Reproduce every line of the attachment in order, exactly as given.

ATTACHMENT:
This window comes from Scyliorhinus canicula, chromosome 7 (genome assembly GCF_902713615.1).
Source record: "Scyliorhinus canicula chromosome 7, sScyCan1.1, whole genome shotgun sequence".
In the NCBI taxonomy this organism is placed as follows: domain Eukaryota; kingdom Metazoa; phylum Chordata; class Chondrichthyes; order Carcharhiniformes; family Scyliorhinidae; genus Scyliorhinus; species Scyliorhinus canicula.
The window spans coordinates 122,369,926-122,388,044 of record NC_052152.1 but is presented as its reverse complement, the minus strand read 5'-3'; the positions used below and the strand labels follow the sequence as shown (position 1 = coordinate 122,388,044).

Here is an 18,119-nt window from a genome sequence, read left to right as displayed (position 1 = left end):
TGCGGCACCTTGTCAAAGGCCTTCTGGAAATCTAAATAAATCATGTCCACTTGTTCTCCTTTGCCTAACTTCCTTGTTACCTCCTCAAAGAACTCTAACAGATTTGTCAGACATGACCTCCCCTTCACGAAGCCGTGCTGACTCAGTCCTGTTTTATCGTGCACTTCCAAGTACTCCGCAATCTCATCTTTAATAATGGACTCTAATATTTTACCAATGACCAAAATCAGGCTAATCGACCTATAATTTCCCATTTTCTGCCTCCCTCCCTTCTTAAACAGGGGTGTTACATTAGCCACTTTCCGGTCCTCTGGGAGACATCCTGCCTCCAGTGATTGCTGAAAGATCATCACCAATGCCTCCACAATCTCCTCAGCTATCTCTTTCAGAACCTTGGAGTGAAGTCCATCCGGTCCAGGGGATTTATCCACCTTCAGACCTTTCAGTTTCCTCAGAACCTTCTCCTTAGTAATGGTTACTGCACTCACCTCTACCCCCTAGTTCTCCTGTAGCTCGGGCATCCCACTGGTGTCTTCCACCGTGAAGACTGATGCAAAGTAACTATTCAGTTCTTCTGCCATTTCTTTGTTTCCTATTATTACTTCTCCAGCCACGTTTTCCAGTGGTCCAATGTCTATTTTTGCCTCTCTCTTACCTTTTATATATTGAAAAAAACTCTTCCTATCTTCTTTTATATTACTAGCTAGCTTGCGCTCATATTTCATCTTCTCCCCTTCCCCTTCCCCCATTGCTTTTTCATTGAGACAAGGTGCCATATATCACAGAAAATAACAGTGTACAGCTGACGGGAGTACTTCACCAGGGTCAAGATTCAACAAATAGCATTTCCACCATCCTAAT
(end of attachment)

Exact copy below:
This window comes from Scyliorhinus canicula, chromosome 7 (genome assembly GCF_902713615.1).
Source record: "Scyliorhinus canicula chromosome 7, sScyCan1.1, whole genome shotgun sequence".
In the NCBI taxonomy this organism is placed as follows: domain Eukaryota; kingdom Metazoa; phylum Chordata; class Chondrichthyes; order Carcharhiniformes; family Scyliorhinidae; genus Scyliorhinus; species Scyliorhinus canicula.
The window spans coordinates 122,369,926-122,388,044 of record NC_052152.1 but is presented as its reverse complement, the minus strand read 5'-3'; the positions used below and the strand labels follow the sequence as shown (position 1 = coordinate 122,388,044).

Here is an 18,119-nt window from a genome sequence, read left to right as displayed (position 1 = left end):
TGCGGCACCTTGTCAAAGGCCTTCTGGAAATCTAAATAAATCATGTCCACTTGTTCTCCTTTGCCTAACTTCCTTGTTACCTCCTCAAAGAACTCTAACAGATTTGTCAGACATGACCTCCCCTTCACGAAGCCGTGCTGACTCAGTCCTGTTTTATCGTGCACTTCCAAGTACTCCGCAATCTCATCTTTAATAATGGACTCTAATATTTTACCAATGACCAAAATCAGGCTAATCGACCTATAATTTCCCATTTTCTGCCTCCCTCCCTTCTTAAACAGGGGTGTTACATTAGCCACTTTCCGGTCCTCTGGGAGACATCCTGCCTCCAGTGATTGCTGAAAGATCATCACCAATGCCTCCACAATCTCCTCAGCTATCTCTTTCAGAACCTTGGAGTGAAGTCCATCCGGTCCAGGGGATTTATCCACCTTCAGACCTTTCAGTTTCCTCAGAACCTTCTCCTTAGTAATGGTTACTGCACTCACCTCTACCCCCTAGTTCTCCTGTAGCTCGGGCATCCCACTGGTGTCTTCCACCGTGAAGACTGATGCAAAGTAACTATTCAGTTCTTCTGCCATTTCTTTGTTTCCTATTATTACTTCTCCAGCCACGTTTTCCAGTGGTCCAATGTCTATTTTTGCCTCTCTCTTACCTTTTATATATTGAAAAAAACTCTTCCTATCTTCTTTTATATTACTAGCTAGCTTGCGCTCATATTTCATCTTCTCCCCTTCCCCTTCCCCCATTGCTTTTTCATTGAGACAAGGTGCCATATATCACAGAAAATAACAGTGTACAGCTGACGGGAGTACTTCACCAGGGTCAAGATTCAACAAATAGCATTTCCACCATCCTAAT